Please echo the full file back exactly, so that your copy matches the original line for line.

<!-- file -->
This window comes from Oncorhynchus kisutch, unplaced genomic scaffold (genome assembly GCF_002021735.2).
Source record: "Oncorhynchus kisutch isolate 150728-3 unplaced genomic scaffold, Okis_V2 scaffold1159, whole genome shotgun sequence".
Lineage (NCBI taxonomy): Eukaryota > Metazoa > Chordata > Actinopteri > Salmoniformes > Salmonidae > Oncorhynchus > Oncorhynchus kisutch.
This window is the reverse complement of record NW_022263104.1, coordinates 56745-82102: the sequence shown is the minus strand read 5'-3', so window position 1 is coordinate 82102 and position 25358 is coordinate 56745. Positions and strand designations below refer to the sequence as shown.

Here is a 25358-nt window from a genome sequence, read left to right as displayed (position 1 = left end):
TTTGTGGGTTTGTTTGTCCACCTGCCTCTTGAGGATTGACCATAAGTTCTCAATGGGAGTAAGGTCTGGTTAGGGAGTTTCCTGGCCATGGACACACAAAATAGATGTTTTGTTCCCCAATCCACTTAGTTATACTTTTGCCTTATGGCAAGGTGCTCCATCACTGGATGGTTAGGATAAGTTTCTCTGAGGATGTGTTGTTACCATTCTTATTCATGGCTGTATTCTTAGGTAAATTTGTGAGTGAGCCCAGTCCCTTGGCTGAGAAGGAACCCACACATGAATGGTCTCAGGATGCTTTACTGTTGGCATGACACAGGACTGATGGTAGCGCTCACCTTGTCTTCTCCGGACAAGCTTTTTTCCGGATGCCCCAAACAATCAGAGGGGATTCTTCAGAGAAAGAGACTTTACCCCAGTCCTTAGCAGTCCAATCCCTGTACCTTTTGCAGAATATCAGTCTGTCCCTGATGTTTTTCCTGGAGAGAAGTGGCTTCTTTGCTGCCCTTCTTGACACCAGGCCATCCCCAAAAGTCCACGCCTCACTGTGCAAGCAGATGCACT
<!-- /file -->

This window comes from Oncorhynchus kisutch, unplaced genomic scaffold (genome assembly GCF_002021735.2).
Source record: "Oncorhynchus kisutch isolate 150728-3 unplaced genomic scaffold, Okis_V2 scaffold1159, whole genome shotgun sequence".
Lineage (NCBI taxonomy): Eukaryota > Metazoa > Chordata > Actinopteri > Salmoniformes > Salmonidae > Oncorhynchus > Oncorhynchus kisutch.
This window is the reverse complement of record NW_022263104.1, coordinates 56745-82102: the sequence shown is the minus strand read 5'-3', so window position 1 is coordinate 82102 and position 25358 is coordinate 56745. Positions and strand designations below refer to the sequence as shown.

Here is a 25358-nt window from a genome sequence, read left to right as displayed (position 1 = left end):
TTTGTGGGTTTGTTTGTCCACCTGCCTCTTGAGGATTGACCATAAGTTCTCAATGGGAGTAAGGTCTGGTTAGGGAGTTTCCTGGCCATGGACACACAAAATAGATGTTTTGTTCCCCAATCCACTTAGTTATACTTTTGCCTTATGGCAAGGTGCTCCATCACTGGATGGTTAGGATAAGTTTCTCTGAGGATGTGTTGTTACCATTCTTATTCATGGCTGTATTCTTAGGTAAATTTGTGAGTGAGCCCAGTCCCTTGGCTGAGAAGGAACCCACACATGAATGGTCTCAGGATGCTTTACTGTTGGCATGACACAGGACTGATGGTAGCGCTCACCTTGTCTTCTCCGGACAAGCTTTTTTCCGGATGCCCCAAACAATCAGAGGGGATTCTTCAGAGAAAGAGACTTTACCCCAGTCCTTAGCAGTCCAATCCCTGTACCTTTTGCAGAATATCAGTCTGTCCCTGATGTTTTTCCTGGAGAGAAGTGGCTTCTTTGCTGCCCTTCTTGACACCAGGCCATCCCCAAAAGTCCACGCCTCACTGTGCAAGCAGATGCACT